How a Gas- and Oil-Rich Area of Montana Wilderness Was Saved From Drilling
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BROWNING, MT -- Nowhere in the West does the rolling sea of the high plains meet the mountains with such dramatic effect as in northwestern Montana. State Highway 2 stretches through the northern Hi-Line for miles of coulees and intermittent creeks, antelope, buffalo and Plains Indian country, crossing the seemingly endless, expansive prairie that gives the Big Sky Country its name, before crashing abruptly into the Rocky Mountain Front. A patchwork of national park and national forests, reservation and rangeland, the sparsely populated Front provides one of the last best refuges in the lower 48 states for grizzly bears, and shelters the nation's largest bighorn sheep herd. A great span of wilderness totaling five million acres that extends from the state's capital in Helena to the Canadian border, the Front hosts every single species of animal that lived here when Meriwether Lewis and William Clark arrived 200 years ago, with the exception of free-ranging bison.
Oil and gas companies have coveted the Rocky Mountain Front -- known to geologists as the Montana Thrust Belt -- for decades. The kind of violent tectonics responsible for this dramatic scenery tends to open channels for mineralization and leave pockets for oil and gas reservoirs. The U.S. Geological Survey estimated in 2002 that the Belt might harbor some 8.6 trillion cubic feet of natural gas, 109 million barrels of oil and 240 million barrels of natural gas liquids (heavier hydrocarbons like propane, butane and ethane). Environmentalists argue these amounts are miniscule compared to our national needs; industry folks counter that every bit helps. But no one really knows what lies underground, because in 2006 Congress banned leasing along the Front.
The ban capped off a 30-year campaign to Save the Front (the rallying cry of the coalition of ranchers, outfitters and environmentalists who oppose drilling there), but probably had less to do with their political power, and nearly everything to do with the Blackfeet Nation.
The Blackfeet reservation sits at the north end of the Front, straddling the foothills abutting Glacier National Park to the west. The Blackfeet are large people -- imposing in stature and big-hearted, a physical and spiritual match to the landscape. One of only six tribes in the United States whose reservation occupies their ancestral homeland, their 19th century reputation as fierce and fearsome warriors survives to this day. The Blackfoot Confederacy includes three groups in Canada, with the Blackfeet (or South Piegan, or Pikuni) the sole tribe settling south of the border. The Confederacy's territory once stretched from the Great Slave Lake of the Northwest Territories to the north end of present-day Yellowstone National Park.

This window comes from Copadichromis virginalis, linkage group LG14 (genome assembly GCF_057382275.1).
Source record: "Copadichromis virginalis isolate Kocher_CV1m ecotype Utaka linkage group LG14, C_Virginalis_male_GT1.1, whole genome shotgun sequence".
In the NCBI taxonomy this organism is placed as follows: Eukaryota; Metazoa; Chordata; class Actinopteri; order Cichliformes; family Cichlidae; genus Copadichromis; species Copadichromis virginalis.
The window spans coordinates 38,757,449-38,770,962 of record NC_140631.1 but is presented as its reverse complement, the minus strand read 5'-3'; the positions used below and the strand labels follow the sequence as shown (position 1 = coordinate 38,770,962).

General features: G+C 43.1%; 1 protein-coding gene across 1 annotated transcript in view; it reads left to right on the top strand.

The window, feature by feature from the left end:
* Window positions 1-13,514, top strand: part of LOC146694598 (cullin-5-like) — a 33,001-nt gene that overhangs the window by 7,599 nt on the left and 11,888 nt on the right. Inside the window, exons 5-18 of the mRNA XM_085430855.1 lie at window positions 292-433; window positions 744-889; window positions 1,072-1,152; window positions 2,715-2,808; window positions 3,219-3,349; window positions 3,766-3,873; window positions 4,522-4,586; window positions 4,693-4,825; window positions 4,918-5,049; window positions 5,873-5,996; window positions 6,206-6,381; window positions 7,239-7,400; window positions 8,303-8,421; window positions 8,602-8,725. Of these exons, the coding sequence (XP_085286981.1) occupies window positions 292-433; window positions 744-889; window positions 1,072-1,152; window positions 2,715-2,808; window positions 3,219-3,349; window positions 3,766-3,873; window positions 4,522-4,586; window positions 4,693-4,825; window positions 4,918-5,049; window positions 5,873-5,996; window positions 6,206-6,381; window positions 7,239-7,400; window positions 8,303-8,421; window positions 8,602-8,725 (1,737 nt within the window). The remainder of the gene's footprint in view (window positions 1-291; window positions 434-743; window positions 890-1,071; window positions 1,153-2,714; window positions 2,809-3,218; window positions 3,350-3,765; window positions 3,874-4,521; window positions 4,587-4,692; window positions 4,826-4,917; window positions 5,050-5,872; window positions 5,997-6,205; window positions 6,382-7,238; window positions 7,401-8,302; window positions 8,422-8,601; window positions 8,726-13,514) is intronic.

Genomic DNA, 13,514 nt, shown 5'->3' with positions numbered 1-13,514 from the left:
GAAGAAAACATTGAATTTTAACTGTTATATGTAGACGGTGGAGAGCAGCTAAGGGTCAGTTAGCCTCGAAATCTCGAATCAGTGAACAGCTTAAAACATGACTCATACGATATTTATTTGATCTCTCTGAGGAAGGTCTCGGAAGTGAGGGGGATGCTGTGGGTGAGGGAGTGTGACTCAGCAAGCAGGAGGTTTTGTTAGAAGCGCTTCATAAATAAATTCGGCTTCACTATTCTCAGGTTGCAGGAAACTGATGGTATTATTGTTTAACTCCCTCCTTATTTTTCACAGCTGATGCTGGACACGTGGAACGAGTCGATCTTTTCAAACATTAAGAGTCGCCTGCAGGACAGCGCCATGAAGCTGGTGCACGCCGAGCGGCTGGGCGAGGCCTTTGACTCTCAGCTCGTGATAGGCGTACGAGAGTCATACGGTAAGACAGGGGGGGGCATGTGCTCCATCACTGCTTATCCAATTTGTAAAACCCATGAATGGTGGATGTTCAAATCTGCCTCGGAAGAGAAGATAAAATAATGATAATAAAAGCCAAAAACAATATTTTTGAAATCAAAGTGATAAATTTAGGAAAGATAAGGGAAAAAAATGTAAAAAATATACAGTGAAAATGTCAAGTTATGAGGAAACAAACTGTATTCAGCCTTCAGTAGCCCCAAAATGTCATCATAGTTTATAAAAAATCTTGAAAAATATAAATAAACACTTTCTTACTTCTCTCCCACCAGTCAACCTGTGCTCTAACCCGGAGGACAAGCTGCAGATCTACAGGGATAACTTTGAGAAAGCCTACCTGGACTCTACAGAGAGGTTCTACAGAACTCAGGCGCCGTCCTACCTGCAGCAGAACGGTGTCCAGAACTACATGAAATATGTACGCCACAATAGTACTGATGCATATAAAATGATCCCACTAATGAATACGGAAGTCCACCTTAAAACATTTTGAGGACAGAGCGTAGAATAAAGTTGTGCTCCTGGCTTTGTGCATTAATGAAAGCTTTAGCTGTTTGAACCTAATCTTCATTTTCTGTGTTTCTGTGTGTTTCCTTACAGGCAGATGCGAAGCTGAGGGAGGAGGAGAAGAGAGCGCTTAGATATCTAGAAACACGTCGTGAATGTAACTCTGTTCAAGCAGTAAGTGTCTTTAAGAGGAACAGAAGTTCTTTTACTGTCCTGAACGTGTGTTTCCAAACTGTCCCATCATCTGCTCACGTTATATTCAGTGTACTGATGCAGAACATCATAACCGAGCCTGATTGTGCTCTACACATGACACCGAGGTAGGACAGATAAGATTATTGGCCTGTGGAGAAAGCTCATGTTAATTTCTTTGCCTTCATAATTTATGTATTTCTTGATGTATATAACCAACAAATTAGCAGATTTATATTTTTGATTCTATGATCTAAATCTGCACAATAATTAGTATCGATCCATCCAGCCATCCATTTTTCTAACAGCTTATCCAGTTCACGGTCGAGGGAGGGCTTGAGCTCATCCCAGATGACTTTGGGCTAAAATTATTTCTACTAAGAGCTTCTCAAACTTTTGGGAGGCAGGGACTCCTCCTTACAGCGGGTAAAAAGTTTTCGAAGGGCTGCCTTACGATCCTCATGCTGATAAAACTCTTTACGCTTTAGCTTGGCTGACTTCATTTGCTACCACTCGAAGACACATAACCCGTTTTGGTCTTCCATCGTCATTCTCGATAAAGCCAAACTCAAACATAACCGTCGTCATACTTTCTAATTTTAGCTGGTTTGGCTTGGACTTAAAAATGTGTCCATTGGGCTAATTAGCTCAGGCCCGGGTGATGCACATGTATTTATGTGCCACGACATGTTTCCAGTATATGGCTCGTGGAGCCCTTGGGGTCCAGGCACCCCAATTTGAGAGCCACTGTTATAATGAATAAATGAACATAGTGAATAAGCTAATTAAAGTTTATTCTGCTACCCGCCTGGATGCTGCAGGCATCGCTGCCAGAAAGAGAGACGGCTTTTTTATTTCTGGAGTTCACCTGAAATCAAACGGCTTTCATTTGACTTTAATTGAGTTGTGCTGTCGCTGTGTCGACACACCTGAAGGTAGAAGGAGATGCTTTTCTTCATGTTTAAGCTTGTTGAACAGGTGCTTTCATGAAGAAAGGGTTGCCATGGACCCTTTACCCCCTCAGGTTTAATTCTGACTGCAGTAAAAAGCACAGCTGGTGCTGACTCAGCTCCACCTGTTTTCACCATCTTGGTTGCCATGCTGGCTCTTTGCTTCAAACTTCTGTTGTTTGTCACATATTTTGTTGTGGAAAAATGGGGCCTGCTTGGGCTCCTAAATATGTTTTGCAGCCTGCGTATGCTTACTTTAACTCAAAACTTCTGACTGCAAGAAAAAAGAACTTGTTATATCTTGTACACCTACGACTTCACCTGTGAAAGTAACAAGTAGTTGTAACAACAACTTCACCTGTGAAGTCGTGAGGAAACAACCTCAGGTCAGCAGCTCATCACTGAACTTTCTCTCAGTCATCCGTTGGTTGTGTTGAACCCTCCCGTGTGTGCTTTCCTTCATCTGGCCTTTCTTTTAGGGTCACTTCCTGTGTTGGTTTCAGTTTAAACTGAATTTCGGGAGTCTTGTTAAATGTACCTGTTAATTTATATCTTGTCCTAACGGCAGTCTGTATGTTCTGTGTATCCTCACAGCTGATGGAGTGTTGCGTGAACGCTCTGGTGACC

Historians date the Blackfeet's tenure in the Northern Rockies at a mere 300 years (which, as it turns out, is when the first Europeans encountered the Blackfoot Confederacy in Canada). But as one archeologist told me, the combination of linguistics, oral tradition, mythology, and archeology makes possible an 8,500 year time span or more. Tribal Historic Preservation Officer John Murray cites 10,000-year-old archeological sites in the nearby mountains tied to his people. The Nation's website proclaims: "We come from right here."
At the heart of "here" is a smallish piece of land, 130,000 acres southwest of the reservation. Technically, the Badger-Two Medicine is national forest land, and to the naked eye is not distinguishable from the rest of the Lewis and Clark National Forest. But the Badger is the key to what happened here and why.
The Badger-Two Medicine is part of the Backbone of the World. It's full of mountains named for the supernatural beings who live there, "other-than-human persons," as one writer calls them: Morningstar, Poia, the colorful Thunder bird, Wind Maker, and Medicine Grizzly. "It is precisely this mythic understanding of kinship and reciprocity with the land -- all rocks, plants and animals -- which empowers the Badger-Two Medicine as a sacred landscape," writes Jay Vest in his 1988 article, "Traditional Blackfeet Religion and the Sacred Badger-Two Medicine Wildlands."